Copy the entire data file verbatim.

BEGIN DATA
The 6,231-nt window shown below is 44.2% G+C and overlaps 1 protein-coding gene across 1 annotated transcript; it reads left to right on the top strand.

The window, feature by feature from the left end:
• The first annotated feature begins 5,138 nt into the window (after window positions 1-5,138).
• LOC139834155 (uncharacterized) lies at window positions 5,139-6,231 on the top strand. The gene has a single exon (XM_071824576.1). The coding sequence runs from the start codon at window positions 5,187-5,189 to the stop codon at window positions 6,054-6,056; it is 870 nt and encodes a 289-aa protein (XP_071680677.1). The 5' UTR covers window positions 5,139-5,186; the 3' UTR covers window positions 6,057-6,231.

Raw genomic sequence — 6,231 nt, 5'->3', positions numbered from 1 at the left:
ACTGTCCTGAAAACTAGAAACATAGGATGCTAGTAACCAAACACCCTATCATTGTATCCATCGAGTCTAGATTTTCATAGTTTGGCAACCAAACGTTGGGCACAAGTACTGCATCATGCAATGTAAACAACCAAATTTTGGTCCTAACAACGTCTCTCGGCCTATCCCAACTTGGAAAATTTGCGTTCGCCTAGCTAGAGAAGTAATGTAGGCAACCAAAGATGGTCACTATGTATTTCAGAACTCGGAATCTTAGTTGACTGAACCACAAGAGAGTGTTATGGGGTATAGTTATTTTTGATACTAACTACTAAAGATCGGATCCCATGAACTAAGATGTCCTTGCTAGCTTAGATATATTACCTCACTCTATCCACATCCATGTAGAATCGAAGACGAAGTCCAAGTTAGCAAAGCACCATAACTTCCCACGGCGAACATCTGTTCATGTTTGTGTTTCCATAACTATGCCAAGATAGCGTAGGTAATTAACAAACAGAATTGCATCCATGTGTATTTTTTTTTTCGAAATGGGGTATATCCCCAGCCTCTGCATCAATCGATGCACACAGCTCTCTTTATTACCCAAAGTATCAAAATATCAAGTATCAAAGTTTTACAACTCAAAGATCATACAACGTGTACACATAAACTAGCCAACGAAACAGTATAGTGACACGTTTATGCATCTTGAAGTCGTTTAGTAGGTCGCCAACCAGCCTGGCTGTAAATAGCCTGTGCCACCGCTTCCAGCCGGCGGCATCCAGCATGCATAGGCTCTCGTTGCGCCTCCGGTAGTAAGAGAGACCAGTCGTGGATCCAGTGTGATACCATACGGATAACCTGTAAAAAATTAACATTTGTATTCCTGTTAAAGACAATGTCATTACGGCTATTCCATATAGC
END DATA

The 6,231-nt window shown below is 44.2% G+C and overlaps 1 protein-coding gene across 1 annotated transcript; it reads left to right on the top strand.

The window, feature by feature from the left end:
• The first annotated feature begins 5,138 nt into the window (after window positions 1-5,138).
• LOC139834155 (uncharacterized) lies at window positions 5,139-6,231 on the top strand. The gene has a single exon (XM_071824576.1). The coding sequence runs from the start codon at window positions 5,187-5,189 to the stop codon at window positions 6,054-6,056; it is 870 nt and encodes a 289-aa protein (XP_071680677.1). The 5' UTR covers window positions 5,139-5,186; the 3' UTR covers window positions 6,057-6,231.

Raw genomic sequence — 6,231 nt, 5'->3', positions numbered from 1 at the left:
ACTGTCCTGAAAACTAGAAACATAGGATGCTAGTAACCAAACACCCTATCATTGTATCCATCGAGTCTAGATTTTCATAGTTTGGCAACCAAACGTTGGGCACAAGTACTGCATCATGCAATGTAAACAACCAAATTTTGGTCCTAACAACGTCTCTCGGCCTATCCCAACTTGGAAAATTTGCGTTCGCCTAGCTAGAGAAGTAATGTAGGCAACCAAAGATGGTCACTATGTATTTCAGAACTCGGAATCTTAGTTGACTGAACCACAAGAGAGTGTTATGGGGTATAGTTATTTTTGATACTAACTACTAAAGATCGGATCCCATGAACTAAGATGTCCTTGCTAGCTTAGATATATTACCTCACTCTATCCACATCCATGTAGAATCGAAGACGAAGTCCAAGTTAGCAAAGCACCATAACTTCCCACGGCGAACATCTGTTCATGTTTGTGTTTCCATAACTATGCCAAGATAGCGTAGGTAATTAACAAACAGAATTGCATCCATGTGTATTTTTTTTTTCGAAATGGGGTATATCCCCAGCCTCTGCATCAATCGATGCACACAGCTCTCTTTATTACCCAAAGTATCAAAATATCAAGTATCAAAGTTTTACAACTCAAAGATCATACAACGTGTACACATAAACTAGCCAACGAAACAGTATAGTGACACGTTTATGCATCTTGAAGTCGTTTAGTAGGTCGCCAACCAGCCTGGCTGTAAATAGCCTGTGCCACCGCTTCCAGCCGGCGGCATCCAGCATGCATAGGCTCTCGTTGCGCCTCCGGTAGTAAGAGAGACCAGTCGTGGATCCAGTGTGATACCATACGGATAACCTGTAAAAAATTAACATTTGTATTCCTGTTAAAGACAATGTCATTACGGCTATTCCATATAGC